Thank you so much. Your answer makes sense, as my husband and I were sitting here discussing it, and were wondering something similar. It's an old board and an old PS, so no warranty for either at this point (both about 7 years old.) That's okay, as I can get a comparable board these days for a pretty low price. A short all along sure makes sense, though.
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a c 478 V Motherboard
June 23, 2012 10:38:44 PM

if your shopping for new parts..a small upgrade on the old pc will make it go a long way. i would look into a intel g620 and a mb for it. if not replacing it with a newer dell or hp with a newer amd or intel cpu the pc going to run a lot faster then the old system that died. 7 years was a nice long time for that pc. i had an older 775 mb and i can tell you the newer cpu with just the built in video are a lot faster.
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a b V Motherboard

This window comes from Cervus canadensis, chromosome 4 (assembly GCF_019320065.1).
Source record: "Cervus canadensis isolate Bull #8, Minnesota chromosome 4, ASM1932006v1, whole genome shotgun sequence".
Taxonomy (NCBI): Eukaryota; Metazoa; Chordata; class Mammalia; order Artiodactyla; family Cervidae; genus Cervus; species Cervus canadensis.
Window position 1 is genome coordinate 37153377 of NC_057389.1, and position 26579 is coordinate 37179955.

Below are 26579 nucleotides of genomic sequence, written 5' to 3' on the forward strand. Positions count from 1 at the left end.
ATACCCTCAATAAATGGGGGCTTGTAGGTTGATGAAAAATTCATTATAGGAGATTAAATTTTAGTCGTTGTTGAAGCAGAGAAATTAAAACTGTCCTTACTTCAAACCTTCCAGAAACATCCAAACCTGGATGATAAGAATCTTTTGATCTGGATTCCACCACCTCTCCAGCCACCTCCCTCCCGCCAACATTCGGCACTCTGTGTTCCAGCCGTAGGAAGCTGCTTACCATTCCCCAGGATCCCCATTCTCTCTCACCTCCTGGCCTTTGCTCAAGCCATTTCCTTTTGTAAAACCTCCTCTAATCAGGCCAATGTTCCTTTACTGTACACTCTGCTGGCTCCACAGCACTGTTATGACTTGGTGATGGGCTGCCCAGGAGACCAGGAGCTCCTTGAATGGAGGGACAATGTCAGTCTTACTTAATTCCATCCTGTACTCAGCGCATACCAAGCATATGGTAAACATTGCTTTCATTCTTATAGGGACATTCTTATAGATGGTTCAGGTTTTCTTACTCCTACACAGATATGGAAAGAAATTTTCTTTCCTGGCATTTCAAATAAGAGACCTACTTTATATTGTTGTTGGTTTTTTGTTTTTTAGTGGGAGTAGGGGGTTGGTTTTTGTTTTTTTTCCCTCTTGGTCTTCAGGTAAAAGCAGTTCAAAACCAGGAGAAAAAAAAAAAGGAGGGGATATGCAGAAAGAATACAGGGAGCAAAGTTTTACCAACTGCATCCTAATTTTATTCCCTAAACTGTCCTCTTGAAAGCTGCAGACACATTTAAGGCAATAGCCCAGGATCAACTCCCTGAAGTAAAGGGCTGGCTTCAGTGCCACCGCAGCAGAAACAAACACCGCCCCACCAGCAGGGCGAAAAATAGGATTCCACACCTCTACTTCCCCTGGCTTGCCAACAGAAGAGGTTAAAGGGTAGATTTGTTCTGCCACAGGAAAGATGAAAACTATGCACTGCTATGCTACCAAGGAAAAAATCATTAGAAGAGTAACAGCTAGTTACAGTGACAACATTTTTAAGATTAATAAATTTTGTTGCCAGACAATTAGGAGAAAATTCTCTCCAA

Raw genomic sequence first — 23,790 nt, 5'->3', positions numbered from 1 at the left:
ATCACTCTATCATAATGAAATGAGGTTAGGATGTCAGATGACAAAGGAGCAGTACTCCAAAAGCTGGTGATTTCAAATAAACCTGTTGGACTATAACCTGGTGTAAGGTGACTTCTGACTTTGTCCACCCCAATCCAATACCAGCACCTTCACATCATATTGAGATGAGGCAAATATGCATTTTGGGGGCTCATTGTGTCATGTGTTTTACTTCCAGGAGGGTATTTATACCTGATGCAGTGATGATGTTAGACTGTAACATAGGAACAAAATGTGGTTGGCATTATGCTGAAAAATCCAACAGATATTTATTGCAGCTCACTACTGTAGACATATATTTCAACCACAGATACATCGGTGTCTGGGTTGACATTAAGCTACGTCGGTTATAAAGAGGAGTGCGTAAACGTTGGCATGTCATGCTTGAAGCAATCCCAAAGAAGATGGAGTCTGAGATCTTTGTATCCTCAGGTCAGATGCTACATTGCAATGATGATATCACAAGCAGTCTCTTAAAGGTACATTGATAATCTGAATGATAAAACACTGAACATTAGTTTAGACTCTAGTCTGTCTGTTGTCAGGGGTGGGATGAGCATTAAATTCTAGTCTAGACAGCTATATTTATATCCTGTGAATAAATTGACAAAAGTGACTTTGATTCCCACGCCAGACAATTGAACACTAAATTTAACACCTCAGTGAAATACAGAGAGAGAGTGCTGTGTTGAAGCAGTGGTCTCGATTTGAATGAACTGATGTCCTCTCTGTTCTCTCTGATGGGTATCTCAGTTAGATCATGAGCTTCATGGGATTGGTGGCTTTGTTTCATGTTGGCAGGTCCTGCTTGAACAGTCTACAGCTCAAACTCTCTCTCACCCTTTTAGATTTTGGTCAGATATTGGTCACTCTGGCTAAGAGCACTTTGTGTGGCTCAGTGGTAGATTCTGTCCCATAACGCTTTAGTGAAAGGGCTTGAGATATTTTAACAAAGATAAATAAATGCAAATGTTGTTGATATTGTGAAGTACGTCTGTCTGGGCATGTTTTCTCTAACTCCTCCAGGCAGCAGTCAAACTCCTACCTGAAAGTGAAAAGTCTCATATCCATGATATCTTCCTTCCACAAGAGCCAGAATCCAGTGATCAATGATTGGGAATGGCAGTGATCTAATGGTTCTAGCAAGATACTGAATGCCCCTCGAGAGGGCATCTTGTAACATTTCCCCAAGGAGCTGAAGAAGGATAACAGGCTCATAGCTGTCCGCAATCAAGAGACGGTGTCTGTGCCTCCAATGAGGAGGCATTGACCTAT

June 23, 2012 11:01:43 PM

I don't agree with the above explanation for a number of reasons. the first being if the motherboard was not powered up due to a dead short then the BIOS would not be working so it couldn't do anything about it and second the BIOS does not work like that.
The fire could only have been caused by a short on the motherboard, was the clear CMOS link fitted in the clear position when the computer was connected to the supply? If so then this is the most likely explanation. Anyway the motherboard is now dead and a new motherboard will be required. As the processor is a dual core and unlikely to have been effected by the mishap it will probably be worth fixing.
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June 24, 2012 12:05:32 AM